WASHINGTON -- The Supreme Court set the stage Friday for a historic decision on gay rights, announcing it would hear appeals of rulings striking down California's Proposition 8 and the federal law denying benefits for legally married same-sex couples.
The court could decide in the Proposition 8 case whether the Constitution's promise of equal treatment gives gays and lesbians a right to marry. But the justices also left themselves the option to rule narrowly or even to duck a decision.
In 2008, California voters approved the measure limiting marriage to a man and a woman. Last year, the U.S. 9th Circuit Court of Appeals said the proposition had illegally taken away a right to marry that gays had won in the state courts.
This 9th Circuit decision, though limited to California, was the first by federal judges to reject a state's marriage law.
Ted Olson and David Boies, two nationally prominent attorneys who launched the legal attack on Proposition 8, served notice they would seek a broad ruling at a time when public opinion nationwide has turned in favor of gay marriage rights.
"We are going to address all the issues, focused on the fundamental constitutional right to marry of all citizens," Olson said Friday.
"We ought to have marriage equality as a constitutional right everywhere," Boies added.
They maintained they were not concerned that the decision to hear the case jeopardizes their court victory for California gays who wish to marry. If the justices had simply turned down the appeal, gay marriage would have once again been legal in the state.
John Eastman, a California law professor and chairman of the National Organization for Marriage, which supports traditional marriage, saw the court's announcement as a sign that Proposition 8 would be upheld. If so, gay marriage would remain illegal in California, barring another voter initiative.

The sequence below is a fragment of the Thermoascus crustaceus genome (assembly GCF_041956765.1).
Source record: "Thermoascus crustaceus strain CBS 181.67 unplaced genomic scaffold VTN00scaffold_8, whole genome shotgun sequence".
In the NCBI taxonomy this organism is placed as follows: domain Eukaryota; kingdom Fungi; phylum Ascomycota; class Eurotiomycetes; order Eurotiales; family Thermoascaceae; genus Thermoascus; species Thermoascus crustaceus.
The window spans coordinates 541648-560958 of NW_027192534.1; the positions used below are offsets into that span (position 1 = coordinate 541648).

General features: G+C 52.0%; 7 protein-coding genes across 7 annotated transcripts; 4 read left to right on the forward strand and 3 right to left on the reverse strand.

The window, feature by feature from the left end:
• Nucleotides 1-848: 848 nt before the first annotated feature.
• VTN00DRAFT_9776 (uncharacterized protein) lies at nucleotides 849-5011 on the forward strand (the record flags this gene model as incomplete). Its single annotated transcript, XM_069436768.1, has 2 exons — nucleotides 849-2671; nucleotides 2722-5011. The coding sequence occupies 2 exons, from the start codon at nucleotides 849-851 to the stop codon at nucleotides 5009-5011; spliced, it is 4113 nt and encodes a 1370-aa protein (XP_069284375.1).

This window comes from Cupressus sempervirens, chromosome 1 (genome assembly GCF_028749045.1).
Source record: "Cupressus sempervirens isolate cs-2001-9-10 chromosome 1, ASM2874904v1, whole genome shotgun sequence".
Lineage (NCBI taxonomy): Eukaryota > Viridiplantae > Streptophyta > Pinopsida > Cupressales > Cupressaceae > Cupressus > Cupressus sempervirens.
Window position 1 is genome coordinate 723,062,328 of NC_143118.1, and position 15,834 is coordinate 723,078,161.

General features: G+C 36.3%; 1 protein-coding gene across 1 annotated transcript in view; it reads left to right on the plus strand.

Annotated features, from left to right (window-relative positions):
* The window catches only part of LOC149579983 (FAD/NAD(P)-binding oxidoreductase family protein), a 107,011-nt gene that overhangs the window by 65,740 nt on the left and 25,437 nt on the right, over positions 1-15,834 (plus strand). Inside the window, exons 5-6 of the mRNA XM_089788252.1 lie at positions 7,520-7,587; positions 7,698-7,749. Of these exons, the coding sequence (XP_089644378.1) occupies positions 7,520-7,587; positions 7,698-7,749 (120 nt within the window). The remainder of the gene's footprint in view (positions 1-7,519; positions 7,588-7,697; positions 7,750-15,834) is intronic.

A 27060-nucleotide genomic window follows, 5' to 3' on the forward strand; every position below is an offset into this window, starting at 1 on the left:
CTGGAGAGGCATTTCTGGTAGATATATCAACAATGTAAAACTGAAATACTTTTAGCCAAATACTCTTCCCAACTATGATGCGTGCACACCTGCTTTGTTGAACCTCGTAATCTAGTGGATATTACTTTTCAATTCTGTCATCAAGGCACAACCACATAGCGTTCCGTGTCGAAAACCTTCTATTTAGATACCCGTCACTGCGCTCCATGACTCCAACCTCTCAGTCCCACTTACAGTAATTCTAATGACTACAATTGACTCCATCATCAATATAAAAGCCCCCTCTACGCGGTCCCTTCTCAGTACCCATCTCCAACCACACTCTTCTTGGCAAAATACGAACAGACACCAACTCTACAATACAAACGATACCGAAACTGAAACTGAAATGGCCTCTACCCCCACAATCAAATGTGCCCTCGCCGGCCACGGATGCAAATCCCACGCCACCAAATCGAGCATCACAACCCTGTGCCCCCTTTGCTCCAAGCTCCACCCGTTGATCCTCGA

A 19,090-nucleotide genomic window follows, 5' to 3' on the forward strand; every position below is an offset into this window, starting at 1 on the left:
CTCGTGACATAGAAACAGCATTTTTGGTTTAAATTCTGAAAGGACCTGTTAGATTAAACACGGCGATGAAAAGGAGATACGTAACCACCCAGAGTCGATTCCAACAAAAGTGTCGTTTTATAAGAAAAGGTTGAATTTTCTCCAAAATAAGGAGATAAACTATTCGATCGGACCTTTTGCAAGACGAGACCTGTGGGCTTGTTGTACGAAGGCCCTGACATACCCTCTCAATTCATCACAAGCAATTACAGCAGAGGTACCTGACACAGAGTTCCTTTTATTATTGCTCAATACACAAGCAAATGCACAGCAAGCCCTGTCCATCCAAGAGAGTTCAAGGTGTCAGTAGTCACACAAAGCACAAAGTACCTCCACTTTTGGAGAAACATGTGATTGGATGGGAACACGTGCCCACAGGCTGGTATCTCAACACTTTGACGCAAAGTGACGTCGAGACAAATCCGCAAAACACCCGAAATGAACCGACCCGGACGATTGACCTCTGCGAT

"It's a strong signal that the justices are concerned with the rogue rulings that have come out of San Francisco. We believe the U.S. Supreme Court will overturn this exercise in judicial activism," said Eastman, a former clerk to Justice Clarence Thomas.
In a second case, the justices will review the constitutionality of the Defense of Marriage Act and its provision denying federal benefits to same-sex couples who are legally married. Judges in New York, New England states and California have ruled this law denies gays and lesbians the equal protection of the laws.
The court agreed to hear the case of Edith Windsor, an 83-year-old widow who was given a $363,000 tax bill by the Internal Revenue Service after her female spouse died in 2009. The two had lived together for 44 years and were married in Canada in 2007.
The U.S. government said Windsor did not qualify as a "surviving spouse" under the federal law. A married heterosexual couple would not have had to pay any tax.
A ruling on this issue could affect more than 100,000 gays and lesbians who are married in the United States.
The justices will have at least four options before them in the California case.
First, they could reverse the 9th Circuit and uphold Prop. 8, thereby making clear that the definition of marriage will be left to the discretion of each state and its voters. The defenders of Prop. 8 argue that federal courts should allow this divisive social issue to be resolved over time by voters and state legislatures.
A second possibility would be for the justices to agree with Olson and Boies and rule broadly that denying gays and lesbians the fundamental right to marry violates the Constitution. This would be a historic pronouncement, akin to the 1967 ruling in Loving vs. Virginia, which struck down the laws against interracial marriages.
A third option would be to follow the approach set by the 9th Circuit and strike down Proposition 8 in a way that limits the ruling to California.
The justices could even dismiss the appeal on the grounds that the sponsors of Proposition. 8 had no legal standing to defend it in court, leaving the fate of the law unclear.